What a weird game. I stumbled into my first dungeon, casually swinging my mace at stuff, not paying too much attention to spells or health, and played for a good 45 minutes before something clawed my throat out. Second time around – embarked like a cat, with caution and strategy – dead within a minute. Third time around, dead within five. It seems the more familiar I become with Dredmor, the more cruelly it treats me. Like my birth mother.
Dungeons of Dredmor is, as I’m sure you know, a roguelike and this type of game assumes certain parameters: it’s hard, everything’s random, you die lots and death is final. Except that Dredmor posits itself as rougelike – lite. Fun-size Dwarf Fortress partybites, if you will. It’s all very fluffy and amusing, with big smiley graphics, an extensive tutorial and a Kingdom of Loathing sense of humour. There’s also an option to turn off perma-death, the very presence of which probably offends the roguelike hardcore, and thus is something of a bold statement.
However, fundamentally Dredmor is still extremely challenging. This is down to the old roguelike turn-based mechanic, as demonstrated explicitly in Desktop Dungeon, meaning that you move – regaining health and mana as you do, then the monsters take a turn, and so on. When things are going well, the experience can be almost Diablo-esque but as soon as challenging situations arise, you really need to start counting movement tiles, working out regeneration rates and likely damage per turn.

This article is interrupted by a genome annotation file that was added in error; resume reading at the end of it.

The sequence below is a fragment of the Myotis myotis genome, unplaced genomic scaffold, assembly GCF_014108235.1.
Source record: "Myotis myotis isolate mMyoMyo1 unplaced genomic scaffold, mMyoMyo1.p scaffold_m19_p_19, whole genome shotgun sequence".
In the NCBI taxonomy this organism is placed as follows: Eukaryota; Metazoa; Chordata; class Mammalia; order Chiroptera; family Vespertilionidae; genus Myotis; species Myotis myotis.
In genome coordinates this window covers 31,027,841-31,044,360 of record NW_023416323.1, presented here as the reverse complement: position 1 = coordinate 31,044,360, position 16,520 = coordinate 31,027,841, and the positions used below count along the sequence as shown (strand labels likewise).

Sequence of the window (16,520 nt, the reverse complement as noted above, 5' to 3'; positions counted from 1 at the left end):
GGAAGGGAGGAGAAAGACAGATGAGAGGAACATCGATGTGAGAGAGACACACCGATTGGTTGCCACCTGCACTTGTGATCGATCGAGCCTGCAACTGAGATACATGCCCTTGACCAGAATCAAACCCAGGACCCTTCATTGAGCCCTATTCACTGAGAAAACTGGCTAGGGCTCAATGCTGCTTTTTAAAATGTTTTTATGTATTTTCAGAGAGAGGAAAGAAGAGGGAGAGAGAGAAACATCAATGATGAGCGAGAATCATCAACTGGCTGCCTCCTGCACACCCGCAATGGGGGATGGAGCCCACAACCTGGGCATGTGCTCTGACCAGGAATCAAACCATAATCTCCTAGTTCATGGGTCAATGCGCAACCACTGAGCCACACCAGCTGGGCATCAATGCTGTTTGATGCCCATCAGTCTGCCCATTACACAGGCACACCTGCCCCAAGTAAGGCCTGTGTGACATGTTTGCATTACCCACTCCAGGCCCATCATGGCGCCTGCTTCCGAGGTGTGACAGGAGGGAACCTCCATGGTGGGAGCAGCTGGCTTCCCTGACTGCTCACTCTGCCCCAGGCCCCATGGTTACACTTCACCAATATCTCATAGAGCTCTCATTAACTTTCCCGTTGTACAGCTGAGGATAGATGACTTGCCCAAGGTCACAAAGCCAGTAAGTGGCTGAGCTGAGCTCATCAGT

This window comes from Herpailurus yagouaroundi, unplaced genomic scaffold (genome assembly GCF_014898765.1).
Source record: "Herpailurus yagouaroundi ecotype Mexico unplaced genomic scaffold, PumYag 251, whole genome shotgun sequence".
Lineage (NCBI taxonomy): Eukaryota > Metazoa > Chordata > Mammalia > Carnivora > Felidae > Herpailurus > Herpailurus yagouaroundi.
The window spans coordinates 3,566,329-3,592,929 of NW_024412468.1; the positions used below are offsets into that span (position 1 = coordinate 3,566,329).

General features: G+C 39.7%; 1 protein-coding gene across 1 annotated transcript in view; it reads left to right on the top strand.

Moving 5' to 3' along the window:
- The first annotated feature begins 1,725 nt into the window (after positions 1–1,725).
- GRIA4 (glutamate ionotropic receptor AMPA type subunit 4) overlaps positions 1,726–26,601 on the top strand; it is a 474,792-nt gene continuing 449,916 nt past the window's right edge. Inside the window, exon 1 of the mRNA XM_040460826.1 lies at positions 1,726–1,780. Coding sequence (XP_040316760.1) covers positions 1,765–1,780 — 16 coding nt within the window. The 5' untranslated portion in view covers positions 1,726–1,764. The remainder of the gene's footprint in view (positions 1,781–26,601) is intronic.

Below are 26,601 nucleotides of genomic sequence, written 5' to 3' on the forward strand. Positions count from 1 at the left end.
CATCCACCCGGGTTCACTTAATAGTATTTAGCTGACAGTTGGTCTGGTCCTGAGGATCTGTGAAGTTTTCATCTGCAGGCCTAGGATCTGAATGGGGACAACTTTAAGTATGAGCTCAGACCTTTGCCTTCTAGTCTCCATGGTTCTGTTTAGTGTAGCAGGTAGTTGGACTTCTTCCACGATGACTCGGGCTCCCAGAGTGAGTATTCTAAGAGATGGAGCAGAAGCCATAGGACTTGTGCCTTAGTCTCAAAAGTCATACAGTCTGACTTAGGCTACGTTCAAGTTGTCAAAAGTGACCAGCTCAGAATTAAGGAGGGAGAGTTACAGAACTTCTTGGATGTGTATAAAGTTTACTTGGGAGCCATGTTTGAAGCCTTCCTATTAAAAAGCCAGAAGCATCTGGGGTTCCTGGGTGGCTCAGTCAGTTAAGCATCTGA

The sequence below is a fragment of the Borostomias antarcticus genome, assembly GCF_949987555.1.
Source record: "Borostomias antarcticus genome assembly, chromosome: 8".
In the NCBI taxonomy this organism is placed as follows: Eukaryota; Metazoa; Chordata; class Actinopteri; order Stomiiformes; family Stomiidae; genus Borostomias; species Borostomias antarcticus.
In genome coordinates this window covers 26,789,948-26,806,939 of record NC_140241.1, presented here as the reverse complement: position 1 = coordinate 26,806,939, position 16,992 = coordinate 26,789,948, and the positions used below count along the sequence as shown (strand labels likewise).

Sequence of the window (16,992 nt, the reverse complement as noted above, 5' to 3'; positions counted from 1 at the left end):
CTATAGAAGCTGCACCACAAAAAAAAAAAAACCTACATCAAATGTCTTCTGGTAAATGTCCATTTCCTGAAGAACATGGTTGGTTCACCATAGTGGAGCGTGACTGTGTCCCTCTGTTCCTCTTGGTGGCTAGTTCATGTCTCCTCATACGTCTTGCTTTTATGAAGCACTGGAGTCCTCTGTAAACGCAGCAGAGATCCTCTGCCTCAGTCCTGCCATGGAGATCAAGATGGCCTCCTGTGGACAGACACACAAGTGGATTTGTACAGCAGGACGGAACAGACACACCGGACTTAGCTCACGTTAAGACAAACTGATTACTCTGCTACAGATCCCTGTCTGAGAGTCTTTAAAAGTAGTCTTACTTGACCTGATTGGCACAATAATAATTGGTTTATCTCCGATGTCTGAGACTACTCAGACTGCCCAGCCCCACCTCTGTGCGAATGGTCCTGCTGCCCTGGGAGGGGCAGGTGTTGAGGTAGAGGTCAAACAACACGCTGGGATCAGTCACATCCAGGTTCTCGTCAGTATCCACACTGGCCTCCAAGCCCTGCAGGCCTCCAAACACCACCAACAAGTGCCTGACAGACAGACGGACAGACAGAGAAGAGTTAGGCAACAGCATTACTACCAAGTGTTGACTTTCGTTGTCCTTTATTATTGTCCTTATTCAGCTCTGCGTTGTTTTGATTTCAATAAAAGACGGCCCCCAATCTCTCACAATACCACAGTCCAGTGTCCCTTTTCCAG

It’s a bit of a dichotomy really. I approached Dredmor thinking it the kind of game that’ll demand little from me in terms of time and intellectual investment. You jump in when you feel the urge and have a micro adventure. The randomness and the oddities that the game threw at me, like the Princess Inconsequentia shrine or the lutefish for the Lutefish God thing, is what drew me back to the game. I want to see interesting things and find new and fun items but the thing is, to really get anywhere in Dredmor, you have to commit.
You have to experiment with the combinations of skills during your character build, the balance and effectiveness of which vary wildly. You really need to get a handle on crafting, be it tinkering, alchemy or smithery to give yourself a bit of an edge. You need to learn what traps are likely to kill you in one go. You need to count the turns during combat, identify effective spells, find effective combinations and monitor their upkeep. To get anywhere in Dredmor you need to invest some time to learn the game.
Some will relish this, some will see it as an unwelcome grind that asks more than they want to give for such a short-form roguelike. Horses for courses. I saw Dredmor as a game inviting me to jump in and have a bit of no-strings fun and was often left frustrated. If you put the time and effort in, it opens up – if you have those precious commodities to spare.